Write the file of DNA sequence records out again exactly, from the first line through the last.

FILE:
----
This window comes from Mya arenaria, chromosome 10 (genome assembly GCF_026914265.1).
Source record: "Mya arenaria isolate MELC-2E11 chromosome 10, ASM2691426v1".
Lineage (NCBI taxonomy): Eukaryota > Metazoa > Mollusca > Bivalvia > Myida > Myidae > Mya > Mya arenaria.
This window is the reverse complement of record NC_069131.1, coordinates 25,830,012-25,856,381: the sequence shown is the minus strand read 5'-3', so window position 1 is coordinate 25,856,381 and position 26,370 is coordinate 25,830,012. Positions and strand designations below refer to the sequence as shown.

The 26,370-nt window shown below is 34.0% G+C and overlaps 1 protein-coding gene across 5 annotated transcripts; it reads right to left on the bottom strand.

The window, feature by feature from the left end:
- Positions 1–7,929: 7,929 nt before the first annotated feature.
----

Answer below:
This window comes from Mya arenaria, chromosome 10 (genome assembly GCF_026914265.1).
Source record: "Mya arenaria isolate MELC-2E11 chromosome 10, ASM2691426v1".
Lineage (NCBI taxonomy): Eukaryota > Metazoa > Mollusca > Bivalvia > Myida > Myidae > Mya > Mya arenaria.
This window is the reverse complement of record NC_069131.1, coordinates 25,830,012-25,856,381: the sequence shown is the minus strand read 5'-3', so window position 1 is coordinate 25,856,381 and position 26,370 is coordinate 25,830,012. Positions and strand designations below refer to the sequence as shown.

The 26,370-nt window shown below is 34.0% G+C and overlaps 1 protein-coding gene across 5 annotated transcripts; it reads right to left on the bottom strand.

The window, feature by feature from the left end:
- Positions 1–7,929: 7,929 nt before the first annotated feature.